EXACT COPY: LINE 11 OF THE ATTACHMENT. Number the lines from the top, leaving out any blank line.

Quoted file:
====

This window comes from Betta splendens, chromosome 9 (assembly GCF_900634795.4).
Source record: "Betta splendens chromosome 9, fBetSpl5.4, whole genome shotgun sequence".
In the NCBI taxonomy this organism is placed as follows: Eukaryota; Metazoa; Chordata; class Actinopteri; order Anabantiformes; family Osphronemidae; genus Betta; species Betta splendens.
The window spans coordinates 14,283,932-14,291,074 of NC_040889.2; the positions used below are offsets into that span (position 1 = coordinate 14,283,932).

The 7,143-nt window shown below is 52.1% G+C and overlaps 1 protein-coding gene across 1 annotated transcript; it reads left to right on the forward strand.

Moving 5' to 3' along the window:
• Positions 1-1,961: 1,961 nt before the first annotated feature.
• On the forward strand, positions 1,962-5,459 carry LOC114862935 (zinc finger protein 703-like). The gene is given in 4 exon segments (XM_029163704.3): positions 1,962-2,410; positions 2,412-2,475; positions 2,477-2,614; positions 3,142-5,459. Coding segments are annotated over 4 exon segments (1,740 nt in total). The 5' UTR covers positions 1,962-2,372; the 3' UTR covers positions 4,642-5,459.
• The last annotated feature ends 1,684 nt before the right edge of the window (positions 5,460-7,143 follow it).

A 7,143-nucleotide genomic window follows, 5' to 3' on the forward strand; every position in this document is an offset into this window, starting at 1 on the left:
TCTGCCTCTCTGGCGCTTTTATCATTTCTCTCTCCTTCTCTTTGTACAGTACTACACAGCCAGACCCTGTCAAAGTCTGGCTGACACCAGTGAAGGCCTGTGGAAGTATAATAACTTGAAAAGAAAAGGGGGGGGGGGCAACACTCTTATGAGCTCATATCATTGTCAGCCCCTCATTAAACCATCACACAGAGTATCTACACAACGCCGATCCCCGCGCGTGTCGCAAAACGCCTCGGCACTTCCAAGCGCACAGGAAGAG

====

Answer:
TCTGCCTCTCTGGCGCTTTTATCATTTCTCTCTCCTTCTCTTTGTACAGTACTACACAGCCAGACCCTGTCAAAGTCTGGCTGACACCAGTGAAGGCCTGTGGAAGTATAATAACTTGAAAAGAAAAGGGGGGGGGGGCAACACTCTTATGAGCTCATATCATTGTCAGCCCCTCATTAAACCATCACACAGAGTATCTACACAACGCCGATCCCCGCGCGTGTCGCAAAACGCCTCGGCACTTCCAAGCGCACAGGAAGAG